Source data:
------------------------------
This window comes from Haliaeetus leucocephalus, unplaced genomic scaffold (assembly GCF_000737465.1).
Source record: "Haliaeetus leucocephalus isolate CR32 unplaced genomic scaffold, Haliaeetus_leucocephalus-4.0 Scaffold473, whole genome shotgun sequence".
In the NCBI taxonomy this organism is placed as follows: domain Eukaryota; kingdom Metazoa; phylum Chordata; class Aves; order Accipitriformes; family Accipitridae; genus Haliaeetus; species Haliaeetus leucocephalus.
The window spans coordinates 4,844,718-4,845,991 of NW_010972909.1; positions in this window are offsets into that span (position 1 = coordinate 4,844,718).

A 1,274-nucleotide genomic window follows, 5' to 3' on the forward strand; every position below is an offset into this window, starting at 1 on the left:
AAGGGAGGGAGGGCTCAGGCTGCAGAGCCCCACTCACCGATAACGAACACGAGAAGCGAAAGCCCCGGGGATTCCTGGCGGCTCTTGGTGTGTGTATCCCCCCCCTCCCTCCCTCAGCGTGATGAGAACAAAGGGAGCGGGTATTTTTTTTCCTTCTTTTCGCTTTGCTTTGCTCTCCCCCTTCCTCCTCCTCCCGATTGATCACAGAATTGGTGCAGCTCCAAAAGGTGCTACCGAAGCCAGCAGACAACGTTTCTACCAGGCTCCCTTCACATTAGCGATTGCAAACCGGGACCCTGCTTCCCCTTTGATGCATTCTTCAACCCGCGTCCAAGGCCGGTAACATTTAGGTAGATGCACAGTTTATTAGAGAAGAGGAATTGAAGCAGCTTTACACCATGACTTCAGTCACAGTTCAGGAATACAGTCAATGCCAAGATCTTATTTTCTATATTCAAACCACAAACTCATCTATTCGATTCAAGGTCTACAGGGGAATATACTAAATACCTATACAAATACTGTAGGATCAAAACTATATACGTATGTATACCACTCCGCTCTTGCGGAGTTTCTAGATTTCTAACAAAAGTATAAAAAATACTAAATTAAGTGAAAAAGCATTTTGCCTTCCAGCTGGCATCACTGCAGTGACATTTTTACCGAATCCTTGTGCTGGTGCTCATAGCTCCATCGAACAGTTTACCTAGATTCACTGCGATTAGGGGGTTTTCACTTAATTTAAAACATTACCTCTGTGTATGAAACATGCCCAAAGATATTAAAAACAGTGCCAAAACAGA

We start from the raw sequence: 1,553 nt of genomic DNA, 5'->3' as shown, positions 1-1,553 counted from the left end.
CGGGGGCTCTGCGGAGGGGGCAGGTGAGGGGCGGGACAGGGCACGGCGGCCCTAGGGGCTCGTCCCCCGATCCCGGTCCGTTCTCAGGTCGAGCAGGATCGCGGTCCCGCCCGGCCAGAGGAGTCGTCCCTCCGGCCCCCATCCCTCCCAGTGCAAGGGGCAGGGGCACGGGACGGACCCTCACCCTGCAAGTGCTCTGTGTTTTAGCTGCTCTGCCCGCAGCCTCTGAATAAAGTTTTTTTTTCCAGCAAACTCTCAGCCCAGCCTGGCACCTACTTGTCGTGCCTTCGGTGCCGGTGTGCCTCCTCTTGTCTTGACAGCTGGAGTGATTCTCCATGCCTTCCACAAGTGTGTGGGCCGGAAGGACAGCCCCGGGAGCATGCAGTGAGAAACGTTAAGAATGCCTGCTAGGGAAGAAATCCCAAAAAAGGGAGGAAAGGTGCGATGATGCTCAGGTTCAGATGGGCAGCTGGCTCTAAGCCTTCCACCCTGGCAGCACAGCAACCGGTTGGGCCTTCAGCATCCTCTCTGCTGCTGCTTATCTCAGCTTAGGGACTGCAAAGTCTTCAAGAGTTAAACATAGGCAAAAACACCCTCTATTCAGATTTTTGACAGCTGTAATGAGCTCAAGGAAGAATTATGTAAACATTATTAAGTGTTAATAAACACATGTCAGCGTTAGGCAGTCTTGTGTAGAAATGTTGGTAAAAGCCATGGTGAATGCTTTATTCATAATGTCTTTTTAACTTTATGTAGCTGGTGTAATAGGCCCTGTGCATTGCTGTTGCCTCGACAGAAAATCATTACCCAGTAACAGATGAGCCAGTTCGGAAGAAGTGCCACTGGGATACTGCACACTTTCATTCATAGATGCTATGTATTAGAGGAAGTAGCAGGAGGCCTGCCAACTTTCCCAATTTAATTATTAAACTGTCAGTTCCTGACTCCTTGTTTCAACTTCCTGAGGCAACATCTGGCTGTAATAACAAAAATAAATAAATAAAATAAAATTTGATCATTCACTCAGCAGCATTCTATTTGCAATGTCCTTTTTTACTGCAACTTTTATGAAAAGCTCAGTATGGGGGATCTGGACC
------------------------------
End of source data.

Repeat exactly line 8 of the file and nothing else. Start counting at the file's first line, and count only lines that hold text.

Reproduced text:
CGGGGGCTCTGCGGAGGGGGCAGGTGAGGGGCGGGACAGGGCACGGCGGCCCTAGGGGCTCGTCCCCCGATCCCGGTCCGTTCTCAGGTCGAGCAGGATCGCGGTCCCGCCCGGCCAGAGGAGTCGTCCCTCCGGCCCCCATCCCTCCCAGTGCAAGGGGCAGGGGCACGGGACGGACCCTCACCCTGCAAGTGCTCTGTGTTTTAGCTGCTCTGCCCGCAGCCTCTGAATAAAGTTTTTTTTTCCAGCAAACTCTCAGCCCAGCCTGGCACCTACTTGTCGTGCCTTCGGTGCCGGTGTGCCTCCTCTTGTCTTGACAGCTGGAGTGATTCTCCATGCCTTCCACAAGTGTGTGGGCCGGAAGGACAGCCCCGGGAGCATGCAGTGAGAAACGTTAAGAATGCCTGCTAGGGAAGAAATCCCAAAAAAGGGAGGAAAGGTGCGATGATGCTCAGGTTCAGATGGGCAGCTGGCTCTAAGCCTTCCACCCTGGCAGCACAGCAACCGGTTGGGCCTTCAGCATCCTCTCTGCTGCTGCTTATCTCAGCTTAGGGACTGCAAAGTCTTCAAGAGTTAAACATAGGCAAAAACACCCTCTATTCAGATTTTTGACAGCTGTAATGAGCTCAAGGAAGAATTATGTAAACATTATTAAGTGTTAATAAACACATGTCAGCGTTAGGCAGTCTTGTGTAGAAATGTTGGTAAAAGCCATGGTGAATGCTTTATTCATAATGTCTTTTTAACTTTATGTAGCTGGTGTAATAGGCCCTGTGCATTGCTGTTGCCTCGACAGAAAATCATTACCCAGTAACAGATGAGCCAGTTCGGAAGAAGTGCCACTGGGATACTGCACACTTTCATTCATAGATGCTATGTATTAGAGGAAGTAGCAGGAGGCCTGCCAACTTTCCCAATTTAATTATTAAACTGTCAGTTCCTGACTCCTTGTTTCAACTTCCTGAGGCAACATCTGGCTGTAATAACAAAAATAAATAAATAAAATAAAATTTGATCATTCACTCAGCAGCATTCTATTTGCAATGTCCTTTTTTACTGCAACTTTTATGAAAAGCTCAGTATGGGGGATCTGGACC